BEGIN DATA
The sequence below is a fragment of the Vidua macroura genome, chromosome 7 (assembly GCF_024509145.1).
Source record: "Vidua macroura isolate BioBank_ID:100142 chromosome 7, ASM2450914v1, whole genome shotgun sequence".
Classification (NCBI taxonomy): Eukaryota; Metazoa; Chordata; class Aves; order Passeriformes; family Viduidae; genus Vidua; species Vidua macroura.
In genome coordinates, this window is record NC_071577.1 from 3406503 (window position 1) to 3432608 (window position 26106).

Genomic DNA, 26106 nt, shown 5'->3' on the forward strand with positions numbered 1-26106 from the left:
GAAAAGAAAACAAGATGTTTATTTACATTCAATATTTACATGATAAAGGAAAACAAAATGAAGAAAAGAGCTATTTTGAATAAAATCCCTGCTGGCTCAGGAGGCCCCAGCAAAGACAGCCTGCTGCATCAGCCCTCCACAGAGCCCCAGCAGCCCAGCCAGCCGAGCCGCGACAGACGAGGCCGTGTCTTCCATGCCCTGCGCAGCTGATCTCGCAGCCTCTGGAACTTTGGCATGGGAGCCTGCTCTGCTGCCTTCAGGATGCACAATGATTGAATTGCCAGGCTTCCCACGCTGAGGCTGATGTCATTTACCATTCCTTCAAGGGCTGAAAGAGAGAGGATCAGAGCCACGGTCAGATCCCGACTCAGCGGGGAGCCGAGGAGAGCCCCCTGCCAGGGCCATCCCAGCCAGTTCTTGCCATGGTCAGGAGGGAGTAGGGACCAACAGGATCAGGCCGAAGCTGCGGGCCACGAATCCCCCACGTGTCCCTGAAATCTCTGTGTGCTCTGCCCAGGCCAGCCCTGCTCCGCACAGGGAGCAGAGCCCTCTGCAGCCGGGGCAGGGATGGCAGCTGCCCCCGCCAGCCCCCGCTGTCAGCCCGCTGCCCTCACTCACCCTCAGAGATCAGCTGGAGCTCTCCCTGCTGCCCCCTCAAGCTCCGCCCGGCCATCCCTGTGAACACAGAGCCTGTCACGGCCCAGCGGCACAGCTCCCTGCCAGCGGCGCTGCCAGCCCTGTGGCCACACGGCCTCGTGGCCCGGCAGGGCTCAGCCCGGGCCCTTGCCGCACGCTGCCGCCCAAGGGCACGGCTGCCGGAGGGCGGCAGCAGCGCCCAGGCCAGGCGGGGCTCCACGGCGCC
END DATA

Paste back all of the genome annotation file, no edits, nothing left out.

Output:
The sequence below is a fragment of the Vidua macroura genome, chromosome 7 (assembly GCF_024509145.1).
Source record: "Vidua macroura isolate BioBank_ID:100142 chromosome 7, ASM2450914v1, whole genome shotgun sequence".
Classification (NCBI taxonomy): Eukaryota; Metazoa; Chordata; class Aves; order Passeriformes; family Viduidae; genus Vidua; species Vidua macroura.
In genome coordinates, this window is record NC_071577.1 from 3406503 (window position 1) to 3432608 (window position 26106).

Genomic DNA, 26106 nt, shown 5'->3' on the forward strand with positions numbered 1-26106 from the left:
GAAAAGAAAACAAGATGTTTATTTACATTCAATATTTACATGATAAAGGAAAACAAAATGAAGAAAAGAGCTATTTTGAATAAAATCCCTGCTGGCTCAGGAGGCCCCAGCAAAGACAGCCTGCTGCATCAGCCCTCCACAGAGCCCCAGCAGCCCAGCCAGCCGAGCCGCGACAGACGAGGCCGTGTCTTCCATGCCCTGCGCAGCTGATCTCGCAGCCTCTGGAACTTTGGCATGGGAGCCTGCTCTGCTGCCTTCAGGATGCACAATGATTGAATTGCCAGGCTTCCCACGCTGAGGCTGATGTCATTTACCATTCCTTCAAGGGCTGAAAGAGAGAGGATCAGAGCCACGGTCAGATCCCGACTCAGCGGGGAGCCGAGGAGAGCCCCCTGCCAGGGCCATCCCAGCCAGTTCTTGCCATGGTCAGGAGGGAGTAGGGACCAACAGGATCAGGCCGAAGCTGCGGGCCACGAATCCCCCACGTGTCCCTGAAATCTCTGTGTGCTCTGCCCAGGCCAGCCCTGCTCCGCACAGGGAGCAGAGCCCTCTGCAGCCGGGGCAGGGATGGCAGCTGCCCCCGCCAGCCCCCGCTGTCAGCCCGCTGCCCTCACTCACCCTCAGAGATCAGCTGGAGCTCTCCCTGCTGCCCCCTCAAGCTCCGCCCGGCCATCCCTGTGAACACAGAGCCTGTCACGGCCCAGCGGCACAGCTCCCTGCCAGCGGCGCTGCCAGCCCTGTGGCCACACGGCCTCGTGGCCCGGCAGGGCTCAGCCCGGGCCCTTGCCGCACGCTGCCGCCCAAGGGCACGGCTGCCGGAGGGCGGCAGCAGCGCCCAGGCCAGGCGGGGCTCCACGGCGCC